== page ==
Cognition and Drawing in Children with and without Autism Spectrum Disorder




Ten Eycke, Kayla

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Children with autism spectrum disorder show imaginative and representational drawing deficits, despite reports of a “visual thinking style”. I examined whether these two drawing characteristics could be explained by the unique cognitive style of children with autism (specifically, executive dysfunction and a local processing bias). I administered a cognitive/drawing task battery to a group of 24 school-age children with autism and 29 mental age-matched neurotypically developing controls. I expected that better executive function ability would be associated with better imaginative and representational drawing, and that a local processing bias (weak central coherence) would be associated with better representational drawing but worse imaginative drawing. In children with autism, better executive function was associated with better imaginative drawing. Greater central coherence was associated with better representational drawing, but executive function was associated with worse representational drawing. Underlying cognitive components of imaginative and representational drawing were different for the neurotypically developing children. Overall, findings were unexpected, leading to novel theoretical suggestions for the field of autism cognition and drawing research.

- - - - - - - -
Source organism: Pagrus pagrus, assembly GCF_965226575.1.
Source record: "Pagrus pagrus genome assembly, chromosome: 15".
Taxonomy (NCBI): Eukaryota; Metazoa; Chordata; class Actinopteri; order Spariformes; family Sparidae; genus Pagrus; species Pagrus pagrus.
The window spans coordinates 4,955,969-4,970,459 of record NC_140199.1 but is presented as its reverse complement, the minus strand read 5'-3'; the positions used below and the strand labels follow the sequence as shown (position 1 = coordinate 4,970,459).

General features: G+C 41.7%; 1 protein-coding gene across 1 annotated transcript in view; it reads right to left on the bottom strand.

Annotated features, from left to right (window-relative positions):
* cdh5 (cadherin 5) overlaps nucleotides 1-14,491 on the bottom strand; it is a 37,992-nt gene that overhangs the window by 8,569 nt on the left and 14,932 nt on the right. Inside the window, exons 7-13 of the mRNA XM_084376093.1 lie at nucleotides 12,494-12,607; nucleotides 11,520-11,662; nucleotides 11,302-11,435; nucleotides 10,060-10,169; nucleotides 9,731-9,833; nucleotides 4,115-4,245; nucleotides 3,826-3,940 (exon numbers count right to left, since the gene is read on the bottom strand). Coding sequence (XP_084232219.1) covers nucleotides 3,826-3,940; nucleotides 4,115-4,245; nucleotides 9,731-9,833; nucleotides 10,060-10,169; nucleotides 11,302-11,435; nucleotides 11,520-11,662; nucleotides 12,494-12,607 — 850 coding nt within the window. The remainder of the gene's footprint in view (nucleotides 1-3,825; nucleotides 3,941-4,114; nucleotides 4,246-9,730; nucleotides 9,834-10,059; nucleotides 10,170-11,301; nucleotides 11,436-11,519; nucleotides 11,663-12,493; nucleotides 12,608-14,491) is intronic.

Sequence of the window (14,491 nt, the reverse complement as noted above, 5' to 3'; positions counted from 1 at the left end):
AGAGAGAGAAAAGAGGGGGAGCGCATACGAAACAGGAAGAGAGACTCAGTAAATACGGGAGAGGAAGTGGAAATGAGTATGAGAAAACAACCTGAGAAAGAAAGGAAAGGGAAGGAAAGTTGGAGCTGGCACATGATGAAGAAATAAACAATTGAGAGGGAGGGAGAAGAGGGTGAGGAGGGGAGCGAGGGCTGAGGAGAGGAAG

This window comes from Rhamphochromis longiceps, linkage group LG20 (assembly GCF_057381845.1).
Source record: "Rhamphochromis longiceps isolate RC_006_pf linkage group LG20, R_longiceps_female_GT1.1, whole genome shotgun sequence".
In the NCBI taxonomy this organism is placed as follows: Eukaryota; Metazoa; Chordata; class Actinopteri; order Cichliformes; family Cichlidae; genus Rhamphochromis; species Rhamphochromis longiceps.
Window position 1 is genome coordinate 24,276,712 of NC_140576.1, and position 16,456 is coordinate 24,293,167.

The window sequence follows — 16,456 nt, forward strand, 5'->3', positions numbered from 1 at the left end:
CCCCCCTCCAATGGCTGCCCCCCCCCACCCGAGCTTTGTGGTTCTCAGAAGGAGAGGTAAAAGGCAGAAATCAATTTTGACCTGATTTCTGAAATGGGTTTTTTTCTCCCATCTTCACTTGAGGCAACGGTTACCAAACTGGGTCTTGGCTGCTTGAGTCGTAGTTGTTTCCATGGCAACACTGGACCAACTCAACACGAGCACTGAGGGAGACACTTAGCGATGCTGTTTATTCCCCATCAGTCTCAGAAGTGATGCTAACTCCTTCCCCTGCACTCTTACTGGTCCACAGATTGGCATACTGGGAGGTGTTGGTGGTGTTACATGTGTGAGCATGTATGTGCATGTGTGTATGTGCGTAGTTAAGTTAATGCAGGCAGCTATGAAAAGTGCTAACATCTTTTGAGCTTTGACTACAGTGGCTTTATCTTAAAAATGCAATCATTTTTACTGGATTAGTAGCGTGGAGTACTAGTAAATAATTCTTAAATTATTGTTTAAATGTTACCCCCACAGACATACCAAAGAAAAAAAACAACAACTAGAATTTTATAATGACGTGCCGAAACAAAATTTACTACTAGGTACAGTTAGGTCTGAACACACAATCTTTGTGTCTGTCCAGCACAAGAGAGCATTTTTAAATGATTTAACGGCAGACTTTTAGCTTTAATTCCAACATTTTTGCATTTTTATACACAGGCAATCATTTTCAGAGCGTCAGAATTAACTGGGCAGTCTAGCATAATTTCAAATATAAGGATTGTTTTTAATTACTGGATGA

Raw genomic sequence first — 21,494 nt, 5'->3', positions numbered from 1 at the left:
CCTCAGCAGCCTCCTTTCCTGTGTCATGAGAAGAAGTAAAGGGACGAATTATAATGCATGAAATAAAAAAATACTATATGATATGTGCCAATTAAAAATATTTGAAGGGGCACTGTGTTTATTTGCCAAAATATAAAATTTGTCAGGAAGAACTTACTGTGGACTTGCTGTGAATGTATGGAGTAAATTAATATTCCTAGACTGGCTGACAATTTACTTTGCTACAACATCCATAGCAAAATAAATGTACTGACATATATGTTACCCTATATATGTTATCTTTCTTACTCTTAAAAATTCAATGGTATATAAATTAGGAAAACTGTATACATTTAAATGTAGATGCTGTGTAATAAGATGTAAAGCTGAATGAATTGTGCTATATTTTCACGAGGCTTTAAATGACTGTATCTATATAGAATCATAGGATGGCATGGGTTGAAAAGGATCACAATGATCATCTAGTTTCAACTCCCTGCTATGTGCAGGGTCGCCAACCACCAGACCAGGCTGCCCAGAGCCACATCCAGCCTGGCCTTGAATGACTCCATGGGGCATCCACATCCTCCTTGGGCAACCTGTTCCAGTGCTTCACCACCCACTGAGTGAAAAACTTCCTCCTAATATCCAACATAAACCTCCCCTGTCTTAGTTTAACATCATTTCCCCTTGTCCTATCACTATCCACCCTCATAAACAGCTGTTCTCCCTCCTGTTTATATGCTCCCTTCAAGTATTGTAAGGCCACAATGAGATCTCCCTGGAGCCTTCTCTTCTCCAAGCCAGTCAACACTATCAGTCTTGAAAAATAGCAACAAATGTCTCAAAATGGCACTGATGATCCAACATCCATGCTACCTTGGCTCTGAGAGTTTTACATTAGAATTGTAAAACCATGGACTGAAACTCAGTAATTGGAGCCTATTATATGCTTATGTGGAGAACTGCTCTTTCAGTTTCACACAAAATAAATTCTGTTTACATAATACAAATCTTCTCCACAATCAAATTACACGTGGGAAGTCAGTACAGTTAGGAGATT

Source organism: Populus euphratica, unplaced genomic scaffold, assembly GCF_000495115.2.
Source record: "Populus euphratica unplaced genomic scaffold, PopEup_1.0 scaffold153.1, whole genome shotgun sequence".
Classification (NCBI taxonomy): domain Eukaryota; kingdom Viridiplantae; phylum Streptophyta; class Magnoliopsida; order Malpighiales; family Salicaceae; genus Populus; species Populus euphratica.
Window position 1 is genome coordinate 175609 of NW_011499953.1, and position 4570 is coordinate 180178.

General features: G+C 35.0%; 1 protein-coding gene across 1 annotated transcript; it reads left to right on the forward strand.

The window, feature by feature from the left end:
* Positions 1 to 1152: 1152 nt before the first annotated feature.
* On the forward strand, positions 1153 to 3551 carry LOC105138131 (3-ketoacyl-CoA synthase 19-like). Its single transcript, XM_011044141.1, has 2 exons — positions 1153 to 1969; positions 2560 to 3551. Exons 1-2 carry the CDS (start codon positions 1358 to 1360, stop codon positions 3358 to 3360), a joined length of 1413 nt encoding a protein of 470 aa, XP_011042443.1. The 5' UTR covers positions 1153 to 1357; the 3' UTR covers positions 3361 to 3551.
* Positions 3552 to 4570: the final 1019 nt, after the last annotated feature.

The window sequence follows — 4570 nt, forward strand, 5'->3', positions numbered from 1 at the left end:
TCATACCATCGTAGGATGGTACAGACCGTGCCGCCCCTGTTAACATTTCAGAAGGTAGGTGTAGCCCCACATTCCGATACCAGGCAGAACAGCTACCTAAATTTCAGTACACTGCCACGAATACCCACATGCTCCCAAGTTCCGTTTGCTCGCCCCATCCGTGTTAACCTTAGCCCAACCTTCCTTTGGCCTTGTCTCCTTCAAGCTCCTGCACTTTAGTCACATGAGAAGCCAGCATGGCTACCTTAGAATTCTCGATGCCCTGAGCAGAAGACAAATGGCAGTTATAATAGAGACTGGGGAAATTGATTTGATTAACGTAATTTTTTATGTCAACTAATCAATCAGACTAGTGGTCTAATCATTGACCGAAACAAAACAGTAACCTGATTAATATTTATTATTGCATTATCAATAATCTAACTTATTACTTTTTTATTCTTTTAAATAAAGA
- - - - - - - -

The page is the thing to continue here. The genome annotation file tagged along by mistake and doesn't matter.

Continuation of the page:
Autism Spectrum Disorder, Executive Function, Central Coherence, Representational Drawing, Imaginative Drawing, Cognition